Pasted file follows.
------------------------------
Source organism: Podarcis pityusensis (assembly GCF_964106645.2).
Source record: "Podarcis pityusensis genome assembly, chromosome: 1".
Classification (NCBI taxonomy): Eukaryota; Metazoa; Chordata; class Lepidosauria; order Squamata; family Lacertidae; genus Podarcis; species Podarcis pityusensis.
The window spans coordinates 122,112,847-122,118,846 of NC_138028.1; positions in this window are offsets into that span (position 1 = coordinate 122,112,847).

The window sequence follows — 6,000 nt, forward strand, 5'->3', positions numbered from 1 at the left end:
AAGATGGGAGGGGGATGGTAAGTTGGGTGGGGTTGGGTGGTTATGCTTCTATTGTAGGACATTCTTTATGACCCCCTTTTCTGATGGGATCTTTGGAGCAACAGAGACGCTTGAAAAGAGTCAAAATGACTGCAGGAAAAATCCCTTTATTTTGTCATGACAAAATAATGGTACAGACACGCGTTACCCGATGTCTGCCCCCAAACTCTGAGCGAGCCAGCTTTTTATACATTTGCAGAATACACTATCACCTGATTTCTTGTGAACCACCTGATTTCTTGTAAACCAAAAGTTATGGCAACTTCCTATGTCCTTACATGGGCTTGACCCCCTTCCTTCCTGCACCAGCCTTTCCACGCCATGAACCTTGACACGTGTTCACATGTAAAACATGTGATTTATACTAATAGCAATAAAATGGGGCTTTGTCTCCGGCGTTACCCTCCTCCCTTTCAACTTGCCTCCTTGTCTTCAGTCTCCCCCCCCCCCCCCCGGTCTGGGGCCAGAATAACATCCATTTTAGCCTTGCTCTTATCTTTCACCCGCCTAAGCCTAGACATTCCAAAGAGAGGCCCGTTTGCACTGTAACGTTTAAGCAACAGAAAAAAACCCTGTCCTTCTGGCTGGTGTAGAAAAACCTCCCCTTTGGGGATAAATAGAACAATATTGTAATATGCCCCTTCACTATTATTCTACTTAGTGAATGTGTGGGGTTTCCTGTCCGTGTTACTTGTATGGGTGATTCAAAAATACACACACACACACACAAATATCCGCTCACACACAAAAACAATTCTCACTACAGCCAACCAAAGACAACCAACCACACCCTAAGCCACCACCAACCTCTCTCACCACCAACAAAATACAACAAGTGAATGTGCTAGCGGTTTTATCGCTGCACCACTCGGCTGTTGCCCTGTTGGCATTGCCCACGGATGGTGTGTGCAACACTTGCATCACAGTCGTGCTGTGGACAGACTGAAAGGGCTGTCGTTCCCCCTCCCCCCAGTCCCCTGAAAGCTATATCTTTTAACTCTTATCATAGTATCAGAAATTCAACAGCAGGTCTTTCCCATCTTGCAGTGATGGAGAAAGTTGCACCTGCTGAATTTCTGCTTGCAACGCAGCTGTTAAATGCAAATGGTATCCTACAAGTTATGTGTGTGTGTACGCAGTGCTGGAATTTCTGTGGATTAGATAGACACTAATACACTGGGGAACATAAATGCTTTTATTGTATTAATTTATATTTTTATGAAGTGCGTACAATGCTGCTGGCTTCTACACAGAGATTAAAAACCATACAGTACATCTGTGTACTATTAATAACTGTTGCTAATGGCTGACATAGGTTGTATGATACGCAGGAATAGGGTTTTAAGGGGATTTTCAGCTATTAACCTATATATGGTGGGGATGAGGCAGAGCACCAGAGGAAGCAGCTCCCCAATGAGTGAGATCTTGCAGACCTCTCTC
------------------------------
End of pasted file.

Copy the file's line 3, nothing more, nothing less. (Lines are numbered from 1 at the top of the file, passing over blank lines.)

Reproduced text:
Classification (NCBI taxonomy): Eukaryota; Metazoa; Chordata; class Lepidosauria; order Squamata; family Lacertidae; genus Podarcis; species Podarcis pityusensis.